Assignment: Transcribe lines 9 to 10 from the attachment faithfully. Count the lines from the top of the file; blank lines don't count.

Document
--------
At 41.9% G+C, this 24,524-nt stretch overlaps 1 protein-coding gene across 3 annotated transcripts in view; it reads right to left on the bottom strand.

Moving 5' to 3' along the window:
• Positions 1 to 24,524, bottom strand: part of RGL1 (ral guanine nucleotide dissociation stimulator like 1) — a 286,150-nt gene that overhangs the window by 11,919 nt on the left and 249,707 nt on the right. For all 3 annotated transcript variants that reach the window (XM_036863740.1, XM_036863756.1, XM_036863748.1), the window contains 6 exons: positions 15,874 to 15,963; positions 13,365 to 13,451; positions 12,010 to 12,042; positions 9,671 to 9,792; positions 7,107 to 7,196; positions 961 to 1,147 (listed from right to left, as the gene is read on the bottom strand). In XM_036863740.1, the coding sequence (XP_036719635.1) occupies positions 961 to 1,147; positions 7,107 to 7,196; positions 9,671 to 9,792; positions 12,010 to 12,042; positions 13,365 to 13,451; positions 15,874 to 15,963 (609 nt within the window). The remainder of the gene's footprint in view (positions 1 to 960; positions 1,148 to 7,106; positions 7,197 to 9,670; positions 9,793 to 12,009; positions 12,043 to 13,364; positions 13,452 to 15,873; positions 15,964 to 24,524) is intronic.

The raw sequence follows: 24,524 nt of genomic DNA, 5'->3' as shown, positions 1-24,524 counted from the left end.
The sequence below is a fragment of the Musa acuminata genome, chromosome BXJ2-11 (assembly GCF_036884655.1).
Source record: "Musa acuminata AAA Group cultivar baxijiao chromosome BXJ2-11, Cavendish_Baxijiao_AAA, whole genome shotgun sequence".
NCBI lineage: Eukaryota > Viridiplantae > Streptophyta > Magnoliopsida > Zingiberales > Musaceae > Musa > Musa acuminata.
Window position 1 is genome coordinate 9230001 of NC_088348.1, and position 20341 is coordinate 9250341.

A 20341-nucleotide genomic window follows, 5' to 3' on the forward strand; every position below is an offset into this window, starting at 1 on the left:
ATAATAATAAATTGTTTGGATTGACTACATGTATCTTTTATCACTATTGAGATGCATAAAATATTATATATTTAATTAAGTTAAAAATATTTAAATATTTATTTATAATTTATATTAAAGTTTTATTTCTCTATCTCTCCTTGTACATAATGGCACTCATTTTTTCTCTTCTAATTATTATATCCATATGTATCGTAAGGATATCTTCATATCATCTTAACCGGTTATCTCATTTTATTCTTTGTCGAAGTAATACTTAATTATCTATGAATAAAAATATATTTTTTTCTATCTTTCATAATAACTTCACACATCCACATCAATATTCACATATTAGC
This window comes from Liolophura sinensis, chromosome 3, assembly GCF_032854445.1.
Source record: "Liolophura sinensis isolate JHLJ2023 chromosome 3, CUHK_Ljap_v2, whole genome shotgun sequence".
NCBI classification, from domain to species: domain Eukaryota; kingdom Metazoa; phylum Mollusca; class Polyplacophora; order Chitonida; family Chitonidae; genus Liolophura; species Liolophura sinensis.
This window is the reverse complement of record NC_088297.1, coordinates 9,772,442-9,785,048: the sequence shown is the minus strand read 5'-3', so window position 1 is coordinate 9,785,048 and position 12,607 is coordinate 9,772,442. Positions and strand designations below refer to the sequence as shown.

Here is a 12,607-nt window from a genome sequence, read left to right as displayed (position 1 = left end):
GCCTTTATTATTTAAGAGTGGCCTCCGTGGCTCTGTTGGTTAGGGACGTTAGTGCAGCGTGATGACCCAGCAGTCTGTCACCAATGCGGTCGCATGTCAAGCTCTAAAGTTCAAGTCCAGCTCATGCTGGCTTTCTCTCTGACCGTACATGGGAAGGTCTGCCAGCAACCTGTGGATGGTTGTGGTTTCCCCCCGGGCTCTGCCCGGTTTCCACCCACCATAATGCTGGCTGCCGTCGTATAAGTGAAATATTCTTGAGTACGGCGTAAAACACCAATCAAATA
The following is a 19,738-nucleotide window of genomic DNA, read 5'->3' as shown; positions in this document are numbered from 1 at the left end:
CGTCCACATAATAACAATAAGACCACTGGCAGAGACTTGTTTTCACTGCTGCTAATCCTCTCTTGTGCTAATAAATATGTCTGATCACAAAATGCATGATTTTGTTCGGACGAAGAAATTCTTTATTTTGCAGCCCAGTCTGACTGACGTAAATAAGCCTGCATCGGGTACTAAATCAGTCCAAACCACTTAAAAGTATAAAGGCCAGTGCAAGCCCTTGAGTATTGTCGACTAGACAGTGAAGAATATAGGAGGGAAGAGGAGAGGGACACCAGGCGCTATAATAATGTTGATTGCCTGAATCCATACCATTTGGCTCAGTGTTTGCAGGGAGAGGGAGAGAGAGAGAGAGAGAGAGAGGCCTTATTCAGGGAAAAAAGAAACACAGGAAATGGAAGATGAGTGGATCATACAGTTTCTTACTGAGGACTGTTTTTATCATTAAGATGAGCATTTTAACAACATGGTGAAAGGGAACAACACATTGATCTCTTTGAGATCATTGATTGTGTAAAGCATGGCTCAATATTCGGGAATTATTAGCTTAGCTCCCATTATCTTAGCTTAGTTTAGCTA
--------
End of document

A 20341-nucleotide genomic window follows, 5' to 3' on the forward strand; every position below is an offset into this window, starting at 1 on the left:
ATAATAATAAATTGTTTGGATTGACTACATGTATCTTTTATCACTATTGAGATGCATAAAATATTATATATTTAATTAAGTTAAAAATATTTAAATATTTATTTATAATTTATATTAAAGTTTTATTTCTCTATCTCTCCTTGTACATAATGGCACTCATTTTTTCTCTTCTAATTATTATATCCATATGTATCGTAAGGATATCTTCATATCATCTTAACCGGTTATCTCATTTTATTCTTTGTCGAAGTAATACTTAATTATCTATGAATAAAAATATATTTTTTTCTATCTTTCATAATAACTTCACACATCCACATCAATATTCACATATTAGC